Victoria’s Spooky Past – The Lucan Murder Mystery

Headline Date 02-10-2018

It’s hard to find a nicer place to live than Victoria, with its brilliant transport links, friendly neighbourhood and refined British atmosphere, it truly has some of the best things London has to offer. It is hard to imagine that just a few years ago it was the location of a murder mystery, never to be resolved.

Lord Lucan, or without his official title, John Bingham, was a descendant of a family well known in military circles. His parents were left-wing politicians but sent him to the famed Eton College, where he adopted more conservative views. Whilst there he also discovered a love for gambling, something that would come back to haunt him later in life as a professional gambler, losing at his game and steeped in debt.

Fifty miles south of Eton, Veronica Duncan was growing up in a Hampshire hotel belonging to her stepfather. She caught the eye of John Bingham one evening at a party in London, and in the midst of a whirlwind romance they married in 1963. Veronica and John Bingham moved into 46 Lower Belgrave Street and went on to have three children:  Frances, George and Camilla. Their seemingly happy marriage, however, was anything but. Lord Lucan had growing concerns that Lady Lucan was mentally unstable, at times taking her to mental institutions and having her put on a cocktail of antidepressants. On the odd occasion – and out of desperation – he physically tried to ‘beat’ these paranoid thoughts out of her mind.

Lord Lucan was also struggling financially. His losses as a professional gambler were considerable, and the stress he was under to maintain his social standing as well as to keep his family in the manner to which they were accustomed was mounting. With this intensifying pressure – as well as a measure of unfaithfulness committed by both parties – Lord Lucan called his wife’s doctors, asking if she was fit to be left alone with their children. With an affirmative answer, he ran upstairs, packed two bags and left for an apartment round the corner, where he would live for the rest of his time in London.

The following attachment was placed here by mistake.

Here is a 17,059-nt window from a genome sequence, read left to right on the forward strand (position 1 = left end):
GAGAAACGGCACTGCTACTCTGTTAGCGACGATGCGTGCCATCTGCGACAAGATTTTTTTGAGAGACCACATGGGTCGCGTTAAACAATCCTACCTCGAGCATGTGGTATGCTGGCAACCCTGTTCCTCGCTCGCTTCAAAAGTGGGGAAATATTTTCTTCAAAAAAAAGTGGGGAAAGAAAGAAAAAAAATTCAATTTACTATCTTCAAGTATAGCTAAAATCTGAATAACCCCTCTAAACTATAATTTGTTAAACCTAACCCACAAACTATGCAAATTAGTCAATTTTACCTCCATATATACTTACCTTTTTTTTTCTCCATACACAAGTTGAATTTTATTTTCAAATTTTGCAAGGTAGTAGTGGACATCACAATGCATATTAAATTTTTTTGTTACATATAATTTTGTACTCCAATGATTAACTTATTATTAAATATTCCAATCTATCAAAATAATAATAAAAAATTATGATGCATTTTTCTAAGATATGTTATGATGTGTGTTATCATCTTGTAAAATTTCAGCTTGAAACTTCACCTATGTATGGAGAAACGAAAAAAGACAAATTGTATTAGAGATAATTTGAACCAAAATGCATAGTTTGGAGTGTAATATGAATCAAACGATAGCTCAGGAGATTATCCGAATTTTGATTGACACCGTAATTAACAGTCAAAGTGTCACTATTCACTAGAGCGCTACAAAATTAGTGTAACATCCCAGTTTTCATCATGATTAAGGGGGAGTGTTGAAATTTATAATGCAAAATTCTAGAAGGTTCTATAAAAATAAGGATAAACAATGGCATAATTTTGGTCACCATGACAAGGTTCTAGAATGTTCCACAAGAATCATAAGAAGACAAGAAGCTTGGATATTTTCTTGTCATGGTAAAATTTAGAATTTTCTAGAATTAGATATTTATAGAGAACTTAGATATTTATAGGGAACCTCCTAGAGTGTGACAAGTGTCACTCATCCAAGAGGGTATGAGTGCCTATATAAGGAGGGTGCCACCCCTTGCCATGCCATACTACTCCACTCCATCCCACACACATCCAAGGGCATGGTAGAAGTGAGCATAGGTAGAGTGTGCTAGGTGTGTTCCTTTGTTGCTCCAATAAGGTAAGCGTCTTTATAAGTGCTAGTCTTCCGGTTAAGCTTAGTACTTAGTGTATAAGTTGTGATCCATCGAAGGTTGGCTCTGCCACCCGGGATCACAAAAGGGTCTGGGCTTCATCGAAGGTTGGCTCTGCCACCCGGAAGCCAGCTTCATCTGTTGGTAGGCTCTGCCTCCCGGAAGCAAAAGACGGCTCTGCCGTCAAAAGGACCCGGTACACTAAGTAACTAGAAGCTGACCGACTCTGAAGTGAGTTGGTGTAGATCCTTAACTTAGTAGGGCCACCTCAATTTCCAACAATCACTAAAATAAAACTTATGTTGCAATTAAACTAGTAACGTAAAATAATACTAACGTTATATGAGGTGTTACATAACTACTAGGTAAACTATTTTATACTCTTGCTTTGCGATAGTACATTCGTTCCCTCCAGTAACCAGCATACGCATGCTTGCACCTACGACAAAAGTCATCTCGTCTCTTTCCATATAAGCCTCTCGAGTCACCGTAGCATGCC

A custody battle for their children commenced and Lord Lucan won the first round, gaining temporary custody of his children, who willingly and happily jumped into his car. His profession, however, stopped him from gaining custody two months later, when Veronica Bingham took him to court. She was allowed custody of their children on the condition she had a full time nanny to assist her. After this, John Bingham would record every conversation he had with Veronica, deliberately riling her up and provoking her. He hired detectives to watch her every move, hoping to catch her out. Every nanny was taken out by him in an attempt to get to know them, and to assess whether they were or were not fit to care for his children. With a high turnover of nannies, this event was a regular occurrence, until one day a nanny appeared whom everyone loved: Mrs Sandra Rivett.

In Veronica Bingham’s household everything continued as normal with Sandra being a new and welcomed addition: the children loved her, Veronica loved her, and perhaps most importantly, Lord Lucan loved her. On November 7th 1974, they all retired to their bedrooms to watch that evening’s entertainment on television – as they normally would. Only a few weeks into her appointment, Sandra was pottering around, making sure everyone in the residence was happy. She poked her head round Veronica’s bedroom door, and uttered the last words she would hear her say: “would you like a cup of tea?”